Media Neutrality

Does it bother you to read a news article about something controversial, and find the treatment by the press to be somewhat unsatisfactory?

I’m referring, of course, to the media’s propensity to effect an air of impartiality, by presenting two sides of a story without any resolution. In matters of religion, for instance, the question of divine existence is usually presented impartially, so as not to offend the great majority of believers.

So, when I see an article like this one, about an obviously delusional Christian who killed her son in an attempt to exorcise demons she thought he was possessed by, I perk up. Not because it’s a horrible tragedy, but because of the way the article ends:

Lawson’s deeply felt religious convictions, her delusion, had tragic consequences. Often extremely religious people believe that they have the power to do supernatural things, like casting out demons. Such belief is delusional. Demons are but a figment of the imagination, a ready made explanation for the ignorant and superstitious.

Can you imagine the New York Times, or anyone in the mainstream media,  making that statement, informing its readers of that conclusion?

14 thoughts on “Media Neutrality

  1. Calling things like you see them is frowned upon in the media. This is why alternative media is necessary. For instance, what helped provoke anger at the Republicans fillibustering to block aid funding to the 9/11 first responders? CNN? NBC? NYT? FOX? No, Jon Stewart on the Daily Show.

    Along the same line, Net Neutrality plays a part here. If it dies, then Comcast and other ISPs will created a tiered internet, like cable services. You’d then have to pay extra for Youtube, Facebook, and so on, limiting the flow of information. If the MSM won’t adequately cover the news or call a spade a spade, then you have to go elsewhere, and that elsewhere, aside from the Daily Show, is the internet. I’m not even sure if anyone under 30 relies on MSM for news anymore.

  2. Net Neutrality
    Net neutrality is a huge issue. The free flow of ideas – good, bad, even ludicrous – is necessary for keeping a participatory, republican political society healthy. Without such access, this society could easily slide much closer to an Orwellian future. Then again, the future may already be here and we just don’t know it yet.

    Religion and Delusion
    The woman in the linked story was delusional, but I doubt that all of her delusions were grounded in religion. It’s likely that she has at least one serious underlying mental illness; hers wouldn’t be the first such case. What is the relationship between mental illness and bizarre beliefs, religious or otherwise (i.e., alien abduction)? Does mental illness render one unusually susceptible to believing and acting upon nonsense? Do bizarre beliefs exacerbate mental illness? Until we find the answers to such questions, stories about deranged people who do horrific deeds and justify them on religious grounds will continue to be rather commonplace.

    Having said all that, we all know that most religious people function perfectly normally in every day life; their religions don’t incapacitate them. It seems to me that one reason for this is because (even if they refuse to admit it) many of them know when to take their beliefs seriously and when to leave the beliefs on their shelves. But, for the mentally ill, it seems that religion often distorts their sense of reality to such a degree that they do bizarre things that make sense only in their twisted minds.

    I’m not at all sure where the lines between mistaken beliefs and delusions should be drawn. All of us have mistaken beliefs of one sort of another, and sometimes we do stupid, even harmful, things on the basis of those beliefs. Being wrong is not the same as being deluded. Still, I used to believe in all seriousness that I was engaged in a cosmic battle between good and evil, a belief that was not merely mistaken, but deluded. That belief didn’t render me unable to report to work every morning, drive a car, change my kids’ diapers, feed my family, pay my bills, etc., but it was nonetheless a very strange lens through which to view my relationship to the universe. I was deluded, but still highly functional; I was still largely grounded in the real world, even if I interpreted it wrongly. I don’t think that was the case with the woman in the linked story.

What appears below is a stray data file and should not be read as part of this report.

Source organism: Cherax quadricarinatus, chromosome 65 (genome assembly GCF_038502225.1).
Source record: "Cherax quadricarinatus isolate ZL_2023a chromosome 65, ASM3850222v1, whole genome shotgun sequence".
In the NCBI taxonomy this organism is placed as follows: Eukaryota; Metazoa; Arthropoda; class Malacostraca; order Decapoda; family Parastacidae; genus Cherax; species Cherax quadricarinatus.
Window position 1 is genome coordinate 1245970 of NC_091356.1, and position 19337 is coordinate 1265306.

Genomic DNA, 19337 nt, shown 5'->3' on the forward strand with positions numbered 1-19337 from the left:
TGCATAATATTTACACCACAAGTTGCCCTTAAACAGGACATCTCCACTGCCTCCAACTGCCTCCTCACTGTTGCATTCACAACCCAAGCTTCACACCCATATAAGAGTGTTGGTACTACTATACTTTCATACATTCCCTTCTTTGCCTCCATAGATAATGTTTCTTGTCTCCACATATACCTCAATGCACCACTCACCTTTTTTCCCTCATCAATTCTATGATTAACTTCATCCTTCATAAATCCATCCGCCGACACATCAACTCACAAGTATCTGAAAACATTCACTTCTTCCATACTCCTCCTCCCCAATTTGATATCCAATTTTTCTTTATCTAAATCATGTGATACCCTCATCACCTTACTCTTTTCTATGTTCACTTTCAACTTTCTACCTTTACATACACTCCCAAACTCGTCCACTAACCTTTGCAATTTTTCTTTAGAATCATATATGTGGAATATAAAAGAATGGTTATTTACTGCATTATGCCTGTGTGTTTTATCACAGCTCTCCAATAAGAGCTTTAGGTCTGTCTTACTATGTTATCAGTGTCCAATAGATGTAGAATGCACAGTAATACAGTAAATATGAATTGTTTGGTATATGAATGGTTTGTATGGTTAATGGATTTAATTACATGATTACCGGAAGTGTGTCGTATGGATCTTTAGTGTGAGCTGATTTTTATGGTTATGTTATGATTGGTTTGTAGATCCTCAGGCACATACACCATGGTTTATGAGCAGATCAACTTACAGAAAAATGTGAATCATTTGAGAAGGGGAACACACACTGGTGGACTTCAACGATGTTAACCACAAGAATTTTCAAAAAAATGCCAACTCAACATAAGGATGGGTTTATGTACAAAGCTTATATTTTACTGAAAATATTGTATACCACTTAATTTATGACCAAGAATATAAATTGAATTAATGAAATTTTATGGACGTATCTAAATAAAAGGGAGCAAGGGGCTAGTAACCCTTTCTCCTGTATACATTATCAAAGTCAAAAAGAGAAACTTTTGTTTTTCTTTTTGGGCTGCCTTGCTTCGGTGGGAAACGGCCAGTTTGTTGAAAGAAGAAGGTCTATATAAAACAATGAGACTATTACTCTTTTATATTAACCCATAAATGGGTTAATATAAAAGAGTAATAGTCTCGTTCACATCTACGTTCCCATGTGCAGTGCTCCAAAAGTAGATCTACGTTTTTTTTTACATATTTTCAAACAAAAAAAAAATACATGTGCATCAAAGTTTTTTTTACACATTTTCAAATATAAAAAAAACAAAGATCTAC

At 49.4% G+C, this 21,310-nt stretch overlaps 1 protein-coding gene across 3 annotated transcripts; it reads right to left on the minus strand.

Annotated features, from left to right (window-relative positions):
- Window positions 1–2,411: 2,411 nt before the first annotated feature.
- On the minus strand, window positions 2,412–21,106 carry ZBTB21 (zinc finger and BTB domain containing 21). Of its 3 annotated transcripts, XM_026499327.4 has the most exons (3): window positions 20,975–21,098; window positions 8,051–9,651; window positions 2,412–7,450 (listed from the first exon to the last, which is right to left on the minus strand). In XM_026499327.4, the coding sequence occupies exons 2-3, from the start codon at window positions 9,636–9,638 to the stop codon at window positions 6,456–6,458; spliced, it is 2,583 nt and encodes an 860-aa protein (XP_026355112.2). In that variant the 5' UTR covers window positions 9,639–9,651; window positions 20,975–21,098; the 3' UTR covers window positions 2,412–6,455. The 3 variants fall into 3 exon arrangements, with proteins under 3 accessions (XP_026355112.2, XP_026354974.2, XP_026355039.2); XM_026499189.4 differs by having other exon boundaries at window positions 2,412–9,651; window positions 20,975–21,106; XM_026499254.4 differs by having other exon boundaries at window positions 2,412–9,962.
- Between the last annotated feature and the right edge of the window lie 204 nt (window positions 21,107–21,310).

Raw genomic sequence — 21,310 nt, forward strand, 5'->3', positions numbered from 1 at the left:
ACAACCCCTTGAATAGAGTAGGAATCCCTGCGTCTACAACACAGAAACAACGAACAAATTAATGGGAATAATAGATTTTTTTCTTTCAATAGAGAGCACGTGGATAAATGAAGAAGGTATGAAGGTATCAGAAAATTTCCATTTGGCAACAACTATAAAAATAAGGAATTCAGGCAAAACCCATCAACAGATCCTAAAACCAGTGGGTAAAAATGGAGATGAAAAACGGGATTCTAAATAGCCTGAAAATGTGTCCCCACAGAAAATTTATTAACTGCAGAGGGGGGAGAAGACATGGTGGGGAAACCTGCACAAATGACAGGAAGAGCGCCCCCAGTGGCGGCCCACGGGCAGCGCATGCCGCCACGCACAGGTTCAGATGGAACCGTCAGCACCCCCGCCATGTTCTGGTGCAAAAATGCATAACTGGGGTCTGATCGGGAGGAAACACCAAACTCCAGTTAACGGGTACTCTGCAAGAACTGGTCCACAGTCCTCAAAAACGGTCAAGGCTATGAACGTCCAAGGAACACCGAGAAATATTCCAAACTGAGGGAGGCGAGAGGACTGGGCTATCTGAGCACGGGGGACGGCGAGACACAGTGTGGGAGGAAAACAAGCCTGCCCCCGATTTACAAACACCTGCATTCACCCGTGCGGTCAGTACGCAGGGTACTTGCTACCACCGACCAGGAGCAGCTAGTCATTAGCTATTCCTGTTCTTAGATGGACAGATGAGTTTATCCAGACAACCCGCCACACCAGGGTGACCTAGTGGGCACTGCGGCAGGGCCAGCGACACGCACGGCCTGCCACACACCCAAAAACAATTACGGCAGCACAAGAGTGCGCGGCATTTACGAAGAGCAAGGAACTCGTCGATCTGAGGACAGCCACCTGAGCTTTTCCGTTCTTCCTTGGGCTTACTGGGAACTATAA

• Many religious people do function normally enough that you wouldn’t say they were crazy. However, there are a plethora of religious beliefs that get in the way of truly healthy functioning. For instance, many religions have some neurosis about sexuality that gets in the way of a healthy sexuality.

      Just because someone is able to function in society doesn’t make their beliefs benign.
      Just because the negative effects of nonsensical beliefs are small doesn’t make them excusable.

      A religious person who isn’t suffering from a mental illness might still believe in the possibility of evil possessing a child, but they might be more likely to discipline and shame their child (rather than killing them) out of whatever behavior the parent thinks is causing the evil spirits (perhaps something as normal as disobedience, listening to rap music, or masturbation). This parent may never cross a line where their parenting would be considered abuse, but they are more than likely causing their child a great deal of mental anguish over something that isn’t harmful, because it is condemned by religious doctrine.

      • Carla:
        You raised some good points about the negative effects, however small they may be, of any false beliefs, religious or otherwise. Many highly functional believers are still at least slightly dysfunctional with regard to things like sexuality, diet, etc. Many of them still have knee-jerk reactions to gay marriage, DADT, abortion, etc., based primarily on false beliefs. I agree that benignity is not a good measure of whether a belief is excusable, but it seems to be a prevalent measure at work in American society. In fact, benignity seems to be a criterion for religious tolerance/freedom of conscience: you’re free to believe whatever shit you want to believe as long as you don’t harm anyone or interfere with another’s freedom.

        I’m pretty sure that I would have de-converted much earlier if I hadn’t been scared of hell. I literally had the hell scared out of me for decades. Not much of a reason for remaining in the fold, I know, but it is effective. I suspect there are others who, like me, are scared shitless of pursuing their questions too far because of what they fear the consequences will be. If they’re not scared of hell, they’re at least scared of death, a more reasonable fear, I’ll admit, that is also effective at keeping the sheep in the pen.

        My issue with the linked article was that the author seemed (to me) to pin the tragedy entirely on the woman’s religious beliefs and ignore the strong possibility that she had other mental issues going on too. I don’t think her beliefs, and I think we both agree that they are bizarre, were the sole cause of her actions. I think they were part of a deadly cocktail working in a very sick mind.